One has to have an immeasurable amount of trust and confidence in the elusive entity called coincidence, in order to deny the claim of Jerusalem being the harlot of Revelation.

Let me explain.

Did you also know that Ezekiel parallels Revelation from front to back?

 Read these references for yourselves! Its got more bible backing it up than anything else!

Some claim that one does not have to reference he rest of the bible to interpret something like Revelation. Well, think of this for a moment. I have showed people a veritable flurry of references, left and right, that match Revelation perfectly, in speaking of Jerusalem as the harlot.  Read the entire 16th chapter of Ezekiel for one of the foremost of those references.  Is that mere coincidence, meant to be cast aside for some extrabiblical issue? Think for a moment about this, seriously.

What I am saying all points to the cross and the punishment for those who crucified the Lord, just as Jesus said in Matthew 23:34-45.  I mean, He spoke explicitly and incontrovertibly to "Jerusalem"!

And by the way, the cross is the most important issue in the entire word of God!

With all this flurry of referencing to Jerusalem, the very entity named by Jesus, who crucified the Lord, and our proposal that THIS VERY CITY who was directly involved in crucifying the Lord, using Rome (John 19:15) whom we clearly know is one of the beasts of Daniel's visions, and with all the emphasis upon the judgment of all judgments coming upon that Jerusalem when the Lord was crucified, can you not see that there just might be something to this?  Would you not say there is merit in the thought that the most stressed issue in the word of God, towards which the entire Old Testament pointed forward, and towards which the entire New Testament points back  -- THE CROSS -- , might just also be the entire centre of the issues of bible prophecy, in more ways than tradition has made us think? Could not the people directly responsible for the CROSS, the greatest of all events, be the recipients of the greatest amount of wrath ever spoken about in the Bible, and which wrath occupies the vast majority of the book of the Revelation of Jesus Christ?

After all, would not a Revelation of Jesus, the inception of the New Covenant, bring such things to mind?

All through Revelation are cursings and blessings. We read of the saints blessed beyond measure, and the sinners cursed. Could not this refer to the issues surrounding the cross and those who accepted Christ as opposed to those who slew Him?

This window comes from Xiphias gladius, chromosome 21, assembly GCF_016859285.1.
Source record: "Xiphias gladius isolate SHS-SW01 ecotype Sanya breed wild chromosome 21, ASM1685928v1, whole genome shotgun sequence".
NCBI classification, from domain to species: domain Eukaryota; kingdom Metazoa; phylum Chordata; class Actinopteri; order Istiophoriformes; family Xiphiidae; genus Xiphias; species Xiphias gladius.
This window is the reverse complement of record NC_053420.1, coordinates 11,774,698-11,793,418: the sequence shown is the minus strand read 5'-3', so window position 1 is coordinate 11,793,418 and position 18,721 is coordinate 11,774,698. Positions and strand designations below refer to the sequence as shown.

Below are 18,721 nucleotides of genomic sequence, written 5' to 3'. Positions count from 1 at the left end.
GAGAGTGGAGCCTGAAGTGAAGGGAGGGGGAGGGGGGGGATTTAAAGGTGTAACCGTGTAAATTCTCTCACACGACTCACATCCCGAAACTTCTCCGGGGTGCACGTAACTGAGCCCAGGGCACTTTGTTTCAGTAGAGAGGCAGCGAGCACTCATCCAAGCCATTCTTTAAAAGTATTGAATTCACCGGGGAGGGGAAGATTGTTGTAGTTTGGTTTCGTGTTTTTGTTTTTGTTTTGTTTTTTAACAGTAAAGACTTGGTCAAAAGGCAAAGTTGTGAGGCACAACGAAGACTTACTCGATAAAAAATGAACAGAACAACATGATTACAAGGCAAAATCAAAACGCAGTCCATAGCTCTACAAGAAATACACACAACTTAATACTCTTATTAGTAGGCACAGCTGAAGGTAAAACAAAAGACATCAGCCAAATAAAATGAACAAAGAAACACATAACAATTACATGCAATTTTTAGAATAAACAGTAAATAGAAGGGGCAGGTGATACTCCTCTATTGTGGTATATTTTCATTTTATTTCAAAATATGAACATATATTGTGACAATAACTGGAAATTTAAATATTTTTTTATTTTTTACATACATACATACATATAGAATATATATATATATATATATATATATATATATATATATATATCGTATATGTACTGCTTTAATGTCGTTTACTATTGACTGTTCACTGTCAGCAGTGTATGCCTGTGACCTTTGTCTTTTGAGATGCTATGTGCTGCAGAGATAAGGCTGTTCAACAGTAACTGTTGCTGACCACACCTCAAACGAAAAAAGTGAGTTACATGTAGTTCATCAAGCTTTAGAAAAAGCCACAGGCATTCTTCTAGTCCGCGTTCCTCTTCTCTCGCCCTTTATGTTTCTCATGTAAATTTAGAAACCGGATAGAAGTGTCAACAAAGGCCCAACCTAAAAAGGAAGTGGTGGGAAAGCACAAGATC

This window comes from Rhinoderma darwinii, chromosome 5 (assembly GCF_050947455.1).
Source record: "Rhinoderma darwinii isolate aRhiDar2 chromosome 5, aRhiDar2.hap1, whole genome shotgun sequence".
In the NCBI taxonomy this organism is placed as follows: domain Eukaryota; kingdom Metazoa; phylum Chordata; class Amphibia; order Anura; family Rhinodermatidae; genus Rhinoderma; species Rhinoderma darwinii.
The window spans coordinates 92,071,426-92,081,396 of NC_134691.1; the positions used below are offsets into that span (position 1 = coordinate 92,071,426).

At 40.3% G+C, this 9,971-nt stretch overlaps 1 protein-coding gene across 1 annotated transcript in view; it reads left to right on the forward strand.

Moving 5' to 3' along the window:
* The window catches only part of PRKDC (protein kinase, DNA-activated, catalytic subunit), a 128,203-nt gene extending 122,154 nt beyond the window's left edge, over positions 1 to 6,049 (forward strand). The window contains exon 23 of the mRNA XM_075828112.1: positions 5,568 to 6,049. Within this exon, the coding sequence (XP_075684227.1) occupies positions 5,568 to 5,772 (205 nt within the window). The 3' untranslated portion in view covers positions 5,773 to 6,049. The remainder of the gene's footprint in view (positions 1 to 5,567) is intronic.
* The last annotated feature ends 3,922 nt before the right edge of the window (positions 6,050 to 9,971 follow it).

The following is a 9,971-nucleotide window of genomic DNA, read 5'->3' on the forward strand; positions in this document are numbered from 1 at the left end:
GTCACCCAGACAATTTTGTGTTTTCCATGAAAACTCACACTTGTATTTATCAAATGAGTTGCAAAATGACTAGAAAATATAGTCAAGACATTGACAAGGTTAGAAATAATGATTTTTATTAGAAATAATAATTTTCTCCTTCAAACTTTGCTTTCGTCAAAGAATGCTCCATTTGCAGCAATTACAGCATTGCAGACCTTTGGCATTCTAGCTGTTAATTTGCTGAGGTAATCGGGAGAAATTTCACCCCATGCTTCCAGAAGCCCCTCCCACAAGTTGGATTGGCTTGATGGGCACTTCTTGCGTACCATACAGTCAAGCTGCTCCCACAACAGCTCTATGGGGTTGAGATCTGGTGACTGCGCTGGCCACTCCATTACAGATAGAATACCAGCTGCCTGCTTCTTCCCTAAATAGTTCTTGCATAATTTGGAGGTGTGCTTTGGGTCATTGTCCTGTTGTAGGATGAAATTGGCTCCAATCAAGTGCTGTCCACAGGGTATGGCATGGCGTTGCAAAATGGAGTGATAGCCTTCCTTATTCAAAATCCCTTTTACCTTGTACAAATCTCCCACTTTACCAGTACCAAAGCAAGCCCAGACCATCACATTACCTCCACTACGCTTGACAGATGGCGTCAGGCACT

Yes, we all are responsible for the cross. But even so, Jesus spoke vehement wrath upon Jerusalem of His day for crucifying Him. And he even mentioned crucify in His address to Jerusalem for her murders (Mat 23:34)!

Could God be showing something and many are purposely blinding themselves to it as they read our words?

Are all my interpretations of the visions of Revelation perfect? Most likely not! But I know that I know that I know about the overall issue.

What other interpretation stresses this thought of how the cross is so elemental in the word, and how this version of prophecy makes the cross the sore thought of the cursings and blessings found in Revelation? It all came to me in prayerful study of the scriptures, while I was studying the works of the cross. But I sure found out there were indeed others who were rhyming the same thoughts I was receiving!

Don't take my word alone for it. Look for yourself at the emphasis upon the cross that this viewpoint is pushing towards you. And just consider it, is all that I ask.

Does that not witness with your spirit?

More scriptures abound here than any other interpretations that I know of can afford you.  There's more scripture concerning Jerusalem being the harlot than for the Catholic church being the whore, for example, or any other entity. Not only that, but this viewpoint I "discovered" in reading the bible as the Lord led me, points to the days of the cross and the surrounding immediate history more than any other interpretation.

I pray everyone be open to see the beauty of it.